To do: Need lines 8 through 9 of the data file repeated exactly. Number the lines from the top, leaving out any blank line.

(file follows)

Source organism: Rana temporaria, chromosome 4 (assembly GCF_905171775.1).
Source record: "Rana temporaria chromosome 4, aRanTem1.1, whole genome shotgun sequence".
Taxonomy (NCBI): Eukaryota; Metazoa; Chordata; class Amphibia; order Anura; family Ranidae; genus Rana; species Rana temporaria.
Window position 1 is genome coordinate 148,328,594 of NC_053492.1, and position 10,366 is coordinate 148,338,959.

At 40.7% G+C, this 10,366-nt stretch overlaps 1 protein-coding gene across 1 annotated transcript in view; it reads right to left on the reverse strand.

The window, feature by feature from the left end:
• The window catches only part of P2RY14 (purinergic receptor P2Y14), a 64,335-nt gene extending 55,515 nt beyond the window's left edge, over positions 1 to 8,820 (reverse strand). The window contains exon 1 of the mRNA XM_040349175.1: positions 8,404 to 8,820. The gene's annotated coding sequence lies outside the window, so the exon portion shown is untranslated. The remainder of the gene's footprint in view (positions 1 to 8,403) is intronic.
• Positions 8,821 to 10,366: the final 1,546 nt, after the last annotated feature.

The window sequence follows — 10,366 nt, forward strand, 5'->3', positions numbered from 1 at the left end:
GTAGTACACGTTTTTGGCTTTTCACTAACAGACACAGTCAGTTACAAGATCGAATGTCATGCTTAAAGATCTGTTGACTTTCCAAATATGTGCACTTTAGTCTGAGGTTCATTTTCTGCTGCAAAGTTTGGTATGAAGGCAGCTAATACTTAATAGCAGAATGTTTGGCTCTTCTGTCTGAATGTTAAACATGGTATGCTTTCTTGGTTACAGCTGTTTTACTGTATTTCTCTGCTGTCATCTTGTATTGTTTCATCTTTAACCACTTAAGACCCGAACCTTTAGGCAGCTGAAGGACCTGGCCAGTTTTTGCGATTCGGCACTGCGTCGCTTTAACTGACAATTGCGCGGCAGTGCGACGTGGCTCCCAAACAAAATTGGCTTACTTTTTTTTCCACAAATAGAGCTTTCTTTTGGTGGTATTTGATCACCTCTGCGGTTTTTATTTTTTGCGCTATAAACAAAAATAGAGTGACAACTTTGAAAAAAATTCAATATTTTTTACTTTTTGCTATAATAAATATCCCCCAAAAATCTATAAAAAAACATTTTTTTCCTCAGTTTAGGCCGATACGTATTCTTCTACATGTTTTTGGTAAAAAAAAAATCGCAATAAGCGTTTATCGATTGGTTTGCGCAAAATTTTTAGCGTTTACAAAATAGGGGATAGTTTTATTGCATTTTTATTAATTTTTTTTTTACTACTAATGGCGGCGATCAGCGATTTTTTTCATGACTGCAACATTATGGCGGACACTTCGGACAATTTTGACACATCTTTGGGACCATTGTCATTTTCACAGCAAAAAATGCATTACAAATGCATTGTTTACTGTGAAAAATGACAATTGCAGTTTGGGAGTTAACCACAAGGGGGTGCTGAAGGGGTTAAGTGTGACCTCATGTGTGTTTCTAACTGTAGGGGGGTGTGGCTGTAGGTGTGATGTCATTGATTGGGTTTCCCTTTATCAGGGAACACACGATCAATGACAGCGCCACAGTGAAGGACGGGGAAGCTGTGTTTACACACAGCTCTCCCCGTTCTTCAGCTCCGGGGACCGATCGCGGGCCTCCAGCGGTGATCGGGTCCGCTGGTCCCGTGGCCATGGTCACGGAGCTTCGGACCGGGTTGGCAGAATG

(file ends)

• Positions 8,821 to 10,366: the final 1,546 nt, after the last annotated feature.

The window sequence follows — 10,366 nt, forward strand, 5'->3', positions numbered from 1 at the left end: